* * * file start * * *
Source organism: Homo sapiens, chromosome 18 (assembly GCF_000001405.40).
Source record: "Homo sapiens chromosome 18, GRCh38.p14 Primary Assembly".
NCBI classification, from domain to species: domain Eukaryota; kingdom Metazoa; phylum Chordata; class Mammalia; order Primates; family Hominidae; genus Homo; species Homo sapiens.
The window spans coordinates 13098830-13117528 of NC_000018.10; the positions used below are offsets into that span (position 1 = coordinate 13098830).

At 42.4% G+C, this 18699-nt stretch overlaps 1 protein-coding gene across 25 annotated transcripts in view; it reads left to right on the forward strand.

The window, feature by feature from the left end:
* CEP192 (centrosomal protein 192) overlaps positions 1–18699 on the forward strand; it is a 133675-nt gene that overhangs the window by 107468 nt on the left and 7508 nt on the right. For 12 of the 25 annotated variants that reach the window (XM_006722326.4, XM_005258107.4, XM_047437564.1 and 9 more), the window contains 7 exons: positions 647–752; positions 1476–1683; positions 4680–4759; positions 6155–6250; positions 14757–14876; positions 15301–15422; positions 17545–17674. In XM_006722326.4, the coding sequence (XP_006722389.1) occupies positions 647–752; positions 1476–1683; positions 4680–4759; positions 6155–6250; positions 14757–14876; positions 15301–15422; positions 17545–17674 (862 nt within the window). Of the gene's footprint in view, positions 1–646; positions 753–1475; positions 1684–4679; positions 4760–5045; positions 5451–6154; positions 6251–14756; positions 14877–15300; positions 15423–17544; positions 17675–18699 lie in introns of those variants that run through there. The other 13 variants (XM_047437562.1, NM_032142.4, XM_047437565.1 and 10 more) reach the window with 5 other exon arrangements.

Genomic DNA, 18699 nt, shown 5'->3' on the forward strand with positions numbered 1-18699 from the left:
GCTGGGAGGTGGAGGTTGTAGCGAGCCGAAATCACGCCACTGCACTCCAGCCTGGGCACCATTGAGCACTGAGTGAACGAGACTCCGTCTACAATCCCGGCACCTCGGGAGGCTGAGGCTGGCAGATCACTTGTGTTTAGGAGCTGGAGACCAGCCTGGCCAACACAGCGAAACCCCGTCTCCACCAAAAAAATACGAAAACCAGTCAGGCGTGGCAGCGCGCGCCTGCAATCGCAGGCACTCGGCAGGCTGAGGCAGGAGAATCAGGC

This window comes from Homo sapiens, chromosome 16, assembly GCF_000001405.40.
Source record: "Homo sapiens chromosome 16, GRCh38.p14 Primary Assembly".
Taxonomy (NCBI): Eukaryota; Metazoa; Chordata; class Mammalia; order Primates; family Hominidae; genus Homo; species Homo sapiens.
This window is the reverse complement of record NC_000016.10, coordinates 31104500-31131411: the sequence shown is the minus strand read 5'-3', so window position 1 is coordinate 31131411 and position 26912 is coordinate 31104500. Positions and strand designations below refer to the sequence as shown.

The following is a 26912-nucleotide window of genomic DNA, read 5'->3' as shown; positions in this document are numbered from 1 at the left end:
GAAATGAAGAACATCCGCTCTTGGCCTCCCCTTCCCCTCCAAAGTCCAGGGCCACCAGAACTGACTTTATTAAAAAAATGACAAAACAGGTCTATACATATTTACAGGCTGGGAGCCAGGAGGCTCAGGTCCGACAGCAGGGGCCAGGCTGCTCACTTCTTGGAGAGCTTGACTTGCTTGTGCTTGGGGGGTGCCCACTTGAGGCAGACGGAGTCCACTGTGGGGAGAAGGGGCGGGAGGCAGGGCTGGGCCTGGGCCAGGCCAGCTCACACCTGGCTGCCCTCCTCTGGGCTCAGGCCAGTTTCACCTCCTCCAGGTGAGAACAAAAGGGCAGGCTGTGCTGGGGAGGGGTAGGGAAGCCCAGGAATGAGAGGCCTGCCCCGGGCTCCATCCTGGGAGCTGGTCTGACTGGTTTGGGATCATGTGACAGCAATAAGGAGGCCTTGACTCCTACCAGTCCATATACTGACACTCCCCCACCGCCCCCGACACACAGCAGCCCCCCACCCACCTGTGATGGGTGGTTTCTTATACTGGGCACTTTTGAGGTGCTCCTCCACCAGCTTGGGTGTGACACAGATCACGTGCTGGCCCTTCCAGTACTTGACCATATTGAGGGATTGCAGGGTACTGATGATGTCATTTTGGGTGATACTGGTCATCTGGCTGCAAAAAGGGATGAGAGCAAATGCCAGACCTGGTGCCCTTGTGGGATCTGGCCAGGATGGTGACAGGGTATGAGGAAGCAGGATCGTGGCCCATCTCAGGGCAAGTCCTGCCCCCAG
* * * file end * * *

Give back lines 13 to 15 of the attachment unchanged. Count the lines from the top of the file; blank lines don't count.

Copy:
This window is the reverse complement of record NC_000016.10, coordinates 31104500-31131411: the sequence shown is the minus strand read 5'-3', so window position 1 is coordinate 31131411 and position 26912 is coordinate 31104500. Positions and strand designations below refer to the sequence as shown.

The following is a 26912-nucleotide window of genomic DNA, read 5'->3' as shown; positions in this document are numbered from 1 at the left end:
GAAATGAAGAACATCCGCTCTTGGCCTCCCCTTCCCCTCCAAAGTCCAGGGCCACCAGAACTGACTTTATTAAAAAAATGACAAAACAGGTCTATACATATTTACAGGCTGGGAGCCAGGAGGCTCAGGTCCGACAGCAGGGGCCAGGCTGCTCACTTCTTGGAGAGCTTGACTTGCTTGTGCTTGGGGGGTGCCCACTTGAGGCAGACGGAGTCCACTGTGGGGAGAAGGGGCGGGAGGCAGGGCTGGGCCTGGGCCAGGCCAGCTCACACCTGGCTGCCCTCCTCTGGGCTCAGGCCAGTTTCACCTCCTCCAGGTGAGAACAAAAGGGCAGGCTGTGCTGGGGAGGGGTAGGGAAGCCCAGGAATGAGAGGCCTGCCCCGGGCTCCATCCTGGGAGCTGGTCTGACTGGTTTGGGATCATGTGACAGCAATAAGGAGGCCTTGACTCCTACCAGTCCATATACTGACACTCCCCCACCGCCCCCGACACACAGCAGCCCCCCACCCACCTGTGATGGGTGGTTTCTTATACTGGGCACTTTTGAGGTGCTCCTCCACCAGCTTGGGTGTGACACAGATCACGTGCTGGCCCTTCCAGTACTTGACCATATTGAGGGATTGCAGGGTACTGATGATGTCATTTTGGGTGATACTGGTCATCTGGCTGCAAAAAGGGATGAGAGCAAATGCCAGACCTGGTGCCCTTGTGGGATCTGGCCAGGATGGTGACAGGGTATGAGGAAGCAGGATCGTGGCCCATCTCAGGGCAAGTCCTGCCCCCAG